Regarding the Kurle article’s assertion that “Deaths (of condors) have largely outpaced successful births in the wild,” Sorenson said those data reflect the entirety of the California Condor Recovery Program dating back to the 1980s.
However, “in 2015, there were more births (14) than deaths (12) in the wild … so we are optimistic. Lead is our biggest concern,” Sorenson said, noting that condors eating the carrion of deer and other critters that were shot with lead ammunition become victims of lead poisoning — and many die.
In 2014 and 2015 the VWS distributed (free) about $50,000 worth of nonlead ammunition to hunters. Sorenson said he believes the switch from lead to copper bullets is the reason there was only one lead-poising-related condor death last year, whereas six condors died of lead poisoning three years ago.
Regarding eggshell issues in the Big Sur and Pinnacles area (mature adults raise one chick a year, and presently there are four active nesting pairs raising chicks), Sorenson characterized the level of eggshell thinning to be “near the threshold and far better than the peak of the problem in other species such as the bald eagles. At one time, they couldn’t lay a viable egg to save their life — literally.”
Biologist Burnett, who has made several pilgrimages to Cambria to share updates on the seven juvenile condors released in the mountains above San Simeon in November, said he hopes in time Central Coast condors will feed on the carcasses of elephant seals, considered “a low DDE risk as compared to the highly DDE contaminated sea lions.”
The seven juveniles have GPS technologies attached to their wings, and they have been documented feeding on sea lions in the Big Sur area; but as of yet have they not dined on elephant seal carcasses.
However, because the juveniles won’t begin breeding for three or four years, “they are at a lower risk of suffering nest failures from DDE.”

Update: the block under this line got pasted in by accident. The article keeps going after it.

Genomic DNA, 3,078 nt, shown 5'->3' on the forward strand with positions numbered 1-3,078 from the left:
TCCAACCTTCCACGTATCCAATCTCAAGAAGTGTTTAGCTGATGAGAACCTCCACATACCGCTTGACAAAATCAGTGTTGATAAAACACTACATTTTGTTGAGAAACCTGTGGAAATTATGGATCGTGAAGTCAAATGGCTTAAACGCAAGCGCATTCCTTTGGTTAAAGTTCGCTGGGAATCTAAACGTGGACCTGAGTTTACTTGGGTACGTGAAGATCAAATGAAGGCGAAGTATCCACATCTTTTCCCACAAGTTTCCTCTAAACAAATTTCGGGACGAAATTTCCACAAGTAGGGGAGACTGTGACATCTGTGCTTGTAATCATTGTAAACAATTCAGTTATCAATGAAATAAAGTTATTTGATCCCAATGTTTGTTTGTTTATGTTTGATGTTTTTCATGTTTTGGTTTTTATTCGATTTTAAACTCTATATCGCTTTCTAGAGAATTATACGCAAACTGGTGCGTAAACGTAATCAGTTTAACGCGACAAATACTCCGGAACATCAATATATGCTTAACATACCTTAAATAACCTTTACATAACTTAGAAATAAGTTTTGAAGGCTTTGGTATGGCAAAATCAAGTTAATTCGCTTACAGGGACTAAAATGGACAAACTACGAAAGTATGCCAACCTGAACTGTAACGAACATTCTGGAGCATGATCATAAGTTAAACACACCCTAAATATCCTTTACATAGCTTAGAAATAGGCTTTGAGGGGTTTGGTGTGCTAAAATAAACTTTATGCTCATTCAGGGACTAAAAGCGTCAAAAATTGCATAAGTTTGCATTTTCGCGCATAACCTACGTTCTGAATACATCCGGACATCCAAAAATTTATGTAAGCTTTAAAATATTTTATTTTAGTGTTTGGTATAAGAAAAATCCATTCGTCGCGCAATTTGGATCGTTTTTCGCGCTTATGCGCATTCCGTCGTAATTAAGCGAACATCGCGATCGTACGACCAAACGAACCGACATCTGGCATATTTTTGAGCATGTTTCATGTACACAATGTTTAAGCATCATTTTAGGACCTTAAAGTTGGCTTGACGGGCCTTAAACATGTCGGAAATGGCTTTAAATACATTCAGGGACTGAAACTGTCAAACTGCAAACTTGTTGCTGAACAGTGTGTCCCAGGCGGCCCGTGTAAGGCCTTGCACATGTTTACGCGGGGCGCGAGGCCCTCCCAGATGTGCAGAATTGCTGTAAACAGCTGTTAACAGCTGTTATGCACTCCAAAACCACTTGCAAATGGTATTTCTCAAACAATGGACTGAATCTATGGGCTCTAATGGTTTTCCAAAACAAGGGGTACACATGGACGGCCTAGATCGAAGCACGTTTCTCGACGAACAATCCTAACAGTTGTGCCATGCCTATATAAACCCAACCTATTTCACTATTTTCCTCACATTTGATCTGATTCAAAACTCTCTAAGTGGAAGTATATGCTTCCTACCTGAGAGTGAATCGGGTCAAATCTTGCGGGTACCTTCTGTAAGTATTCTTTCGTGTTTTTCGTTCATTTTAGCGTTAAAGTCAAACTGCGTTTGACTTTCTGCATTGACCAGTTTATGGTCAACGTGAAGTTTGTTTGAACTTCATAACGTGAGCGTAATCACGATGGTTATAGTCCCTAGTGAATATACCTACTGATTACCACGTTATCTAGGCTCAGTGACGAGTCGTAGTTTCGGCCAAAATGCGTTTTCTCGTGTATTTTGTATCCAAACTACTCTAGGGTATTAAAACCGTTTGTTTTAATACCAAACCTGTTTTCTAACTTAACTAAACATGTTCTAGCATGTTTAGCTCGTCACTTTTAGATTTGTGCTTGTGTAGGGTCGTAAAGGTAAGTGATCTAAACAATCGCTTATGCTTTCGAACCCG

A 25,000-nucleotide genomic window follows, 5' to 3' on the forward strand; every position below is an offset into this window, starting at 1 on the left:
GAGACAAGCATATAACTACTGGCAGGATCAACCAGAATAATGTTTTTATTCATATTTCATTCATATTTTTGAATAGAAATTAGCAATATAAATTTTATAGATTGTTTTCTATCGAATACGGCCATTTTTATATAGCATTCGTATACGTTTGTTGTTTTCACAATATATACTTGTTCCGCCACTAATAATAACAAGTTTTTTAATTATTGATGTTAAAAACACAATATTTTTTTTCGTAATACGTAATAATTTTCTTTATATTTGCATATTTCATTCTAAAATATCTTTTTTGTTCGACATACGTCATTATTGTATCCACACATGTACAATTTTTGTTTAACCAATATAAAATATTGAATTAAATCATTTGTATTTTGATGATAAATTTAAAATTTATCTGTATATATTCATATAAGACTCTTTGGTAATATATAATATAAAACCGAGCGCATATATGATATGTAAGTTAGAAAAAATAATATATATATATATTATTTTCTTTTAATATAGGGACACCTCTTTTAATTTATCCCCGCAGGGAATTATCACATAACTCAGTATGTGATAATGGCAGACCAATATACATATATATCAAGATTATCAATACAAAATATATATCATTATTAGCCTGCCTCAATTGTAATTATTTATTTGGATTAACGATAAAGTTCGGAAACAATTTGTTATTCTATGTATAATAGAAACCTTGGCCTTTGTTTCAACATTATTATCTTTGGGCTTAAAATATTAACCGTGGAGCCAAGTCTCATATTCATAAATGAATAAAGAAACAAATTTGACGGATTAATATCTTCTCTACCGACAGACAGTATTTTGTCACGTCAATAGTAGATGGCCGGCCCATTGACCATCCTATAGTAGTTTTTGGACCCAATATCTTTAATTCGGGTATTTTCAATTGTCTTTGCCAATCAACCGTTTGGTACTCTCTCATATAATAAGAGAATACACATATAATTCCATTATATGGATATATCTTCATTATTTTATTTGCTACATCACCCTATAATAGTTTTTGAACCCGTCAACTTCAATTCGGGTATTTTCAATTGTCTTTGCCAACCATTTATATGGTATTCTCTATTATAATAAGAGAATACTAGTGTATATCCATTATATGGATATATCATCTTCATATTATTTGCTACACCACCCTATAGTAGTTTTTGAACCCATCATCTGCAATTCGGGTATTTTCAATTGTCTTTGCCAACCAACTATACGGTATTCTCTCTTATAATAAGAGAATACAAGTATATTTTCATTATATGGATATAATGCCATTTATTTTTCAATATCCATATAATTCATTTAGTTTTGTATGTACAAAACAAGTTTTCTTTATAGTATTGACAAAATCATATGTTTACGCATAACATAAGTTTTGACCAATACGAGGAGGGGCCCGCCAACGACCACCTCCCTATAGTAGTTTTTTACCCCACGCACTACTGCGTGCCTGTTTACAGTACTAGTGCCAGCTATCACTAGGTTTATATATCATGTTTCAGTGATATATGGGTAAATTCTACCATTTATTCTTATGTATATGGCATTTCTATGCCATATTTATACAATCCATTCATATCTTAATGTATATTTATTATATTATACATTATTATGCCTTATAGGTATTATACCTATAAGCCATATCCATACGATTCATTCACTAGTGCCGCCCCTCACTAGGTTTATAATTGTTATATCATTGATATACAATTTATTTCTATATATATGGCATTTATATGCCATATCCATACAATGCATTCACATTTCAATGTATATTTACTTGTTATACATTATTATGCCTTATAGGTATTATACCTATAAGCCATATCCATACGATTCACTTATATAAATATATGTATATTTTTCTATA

What about mature Central Coast condors that feed on sea lions?
“Condors can be exposed to lower levels of DDE and still lay healthy, viable eggs,” Burnett said. “We have learned through our research that condors and their eggs are incredibly resilient and that, despite exposure to dangerous levels of DDE, they still manage to reproduce successfully in the wild.
“They are truly survivors,” he said.
Indeed, these giant birds with 9.5-foot wingspans are all survivors, given that there were only about 22 in the wild in 1982 — down from many thousands at one point — when the decision was made to capture those few birds and launch a captive breeding program.
The naysayers back then who advocated allowing the birds to become extinct were on the wrong side of history.
That said, it’s also true that the 268 California condors flying free today are not yet a truly sustainable community. But people like Sorenson and Burnett, and the many committed wildlife volunteers and professionals, are betting on and working toward an optimistic future for condors, notwithstanding the challenges of DDT and lead.
Freelance journalist John FitzRandolph’s column appears biweekly and is special to The Cambrian. Email him at firstname.lastname@example.org.